In studies, everything from e.coli to Staphylococcus aureus ― also known as MRSA ― has been lifted from the surface of smartphones. Research from the United Kingdom suggests 1 in 6 phones have feces on it, since plenty of people browse apps in the bathroom, and set their phones down while in there, as well. In other words, your beloved device is a hotbed for germs.

It stands to reason, then, that the surface of your phone could host the coronavirus if you come in contact with it, said Jagdish Khubchandani, a professor of health science at Ball State University.

“We spend at least two hours daily touching the phone,” he said. Some statistics suggest it might even be more. “It clearly becomes a vehicle of transmission, especially when people share phones.”

Dr. Neha Vyas, a family medicine physician at Cleveland Clinic, agreed.

“The frequency with which you should wash your phone is probably akin to how frequently you use it,” she explained. “If you are taking it in a place that is germ-y, it is likely you want to wash it.”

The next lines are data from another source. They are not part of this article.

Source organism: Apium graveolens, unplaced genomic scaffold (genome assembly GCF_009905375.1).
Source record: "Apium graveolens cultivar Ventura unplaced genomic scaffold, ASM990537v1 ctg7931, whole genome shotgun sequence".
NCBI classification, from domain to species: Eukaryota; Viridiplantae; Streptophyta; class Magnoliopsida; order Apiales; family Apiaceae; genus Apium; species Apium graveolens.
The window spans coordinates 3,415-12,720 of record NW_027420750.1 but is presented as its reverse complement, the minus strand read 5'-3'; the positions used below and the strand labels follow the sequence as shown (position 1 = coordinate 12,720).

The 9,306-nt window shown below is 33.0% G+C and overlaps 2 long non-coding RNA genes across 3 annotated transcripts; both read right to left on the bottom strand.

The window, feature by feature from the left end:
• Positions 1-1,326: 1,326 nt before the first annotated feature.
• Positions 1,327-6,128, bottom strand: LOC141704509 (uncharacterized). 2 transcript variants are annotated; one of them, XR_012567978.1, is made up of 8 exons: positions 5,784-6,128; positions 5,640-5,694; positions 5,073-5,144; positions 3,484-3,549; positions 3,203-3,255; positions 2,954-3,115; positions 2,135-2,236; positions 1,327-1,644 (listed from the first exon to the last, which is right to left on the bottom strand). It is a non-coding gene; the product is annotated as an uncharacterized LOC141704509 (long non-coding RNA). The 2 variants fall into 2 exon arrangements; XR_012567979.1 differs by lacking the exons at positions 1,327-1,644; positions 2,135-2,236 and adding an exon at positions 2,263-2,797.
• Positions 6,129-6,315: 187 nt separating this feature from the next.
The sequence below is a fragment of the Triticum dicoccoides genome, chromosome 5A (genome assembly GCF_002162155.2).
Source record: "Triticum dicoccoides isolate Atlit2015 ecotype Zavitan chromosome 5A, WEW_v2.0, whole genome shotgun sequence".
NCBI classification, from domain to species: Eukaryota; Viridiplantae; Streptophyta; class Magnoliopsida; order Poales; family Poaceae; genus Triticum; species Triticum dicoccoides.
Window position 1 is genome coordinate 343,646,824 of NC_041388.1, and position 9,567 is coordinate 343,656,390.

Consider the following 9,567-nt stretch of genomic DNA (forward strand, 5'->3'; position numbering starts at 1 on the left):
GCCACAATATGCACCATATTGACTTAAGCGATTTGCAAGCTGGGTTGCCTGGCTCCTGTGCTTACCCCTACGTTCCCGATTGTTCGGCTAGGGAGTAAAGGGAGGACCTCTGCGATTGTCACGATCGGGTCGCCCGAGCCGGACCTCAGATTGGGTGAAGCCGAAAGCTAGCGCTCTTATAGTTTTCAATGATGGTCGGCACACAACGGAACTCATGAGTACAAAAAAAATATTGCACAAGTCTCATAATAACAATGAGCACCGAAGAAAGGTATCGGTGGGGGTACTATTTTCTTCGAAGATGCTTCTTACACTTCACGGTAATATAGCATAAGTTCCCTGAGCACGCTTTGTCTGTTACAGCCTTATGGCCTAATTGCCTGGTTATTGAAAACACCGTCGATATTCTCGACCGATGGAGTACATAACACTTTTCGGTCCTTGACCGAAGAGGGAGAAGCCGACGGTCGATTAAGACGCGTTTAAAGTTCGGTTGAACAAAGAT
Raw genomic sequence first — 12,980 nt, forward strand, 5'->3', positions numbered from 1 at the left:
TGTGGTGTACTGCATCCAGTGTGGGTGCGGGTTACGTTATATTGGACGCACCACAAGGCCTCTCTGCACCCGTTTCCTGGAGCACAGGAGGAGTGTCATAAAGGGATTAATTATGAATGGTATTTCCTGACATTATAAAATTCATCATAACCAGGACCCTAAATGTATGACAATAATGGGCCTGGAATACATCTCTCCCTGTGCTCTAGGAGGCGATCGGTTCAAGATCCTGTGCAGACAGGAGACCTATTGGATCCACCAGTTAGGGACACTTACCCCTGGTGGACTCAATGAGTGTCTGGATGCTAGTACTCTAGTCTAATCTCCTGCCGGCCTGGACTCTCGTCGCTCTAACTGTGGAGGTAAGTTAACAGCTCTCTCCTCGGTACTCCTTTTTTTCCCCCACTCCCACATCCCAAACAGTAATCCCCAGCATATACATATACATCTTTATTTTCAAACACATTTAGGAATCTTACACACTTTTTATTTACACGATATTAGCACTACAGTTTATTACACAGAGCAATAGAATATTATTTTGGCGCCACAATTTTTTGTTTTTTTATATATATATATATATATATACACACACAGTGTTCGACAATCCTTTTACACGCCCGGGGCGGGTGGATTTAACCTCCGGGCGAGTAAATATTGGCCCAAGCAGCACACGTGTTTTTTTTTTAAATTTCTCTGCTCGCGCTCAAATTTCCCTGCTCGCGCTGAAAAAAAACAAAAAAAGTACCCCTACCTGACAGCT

If you’ve heard about UV light devices that eliminate germs from the phone, these can possibly work to kill microbes ― but only with ideal conditions.

Do certain types of UV lights work to kill germs? Yes. Could these devices work in theory? Yes. But do they actually? That’s the question, according to Khubchandani. If online reviews are an indicator, the answer is maybe not.

“The challenge is, are these products tested for efficacy?” Khubchandani said.

In general, the lights are probably not the best standalone practice to prevent virus spread. They are not as convenient, not as cheap and not as widely available as other disinfectants. “Wipes seem to be the best right now for cost, portability and proven efficiency,” Khubchandani said.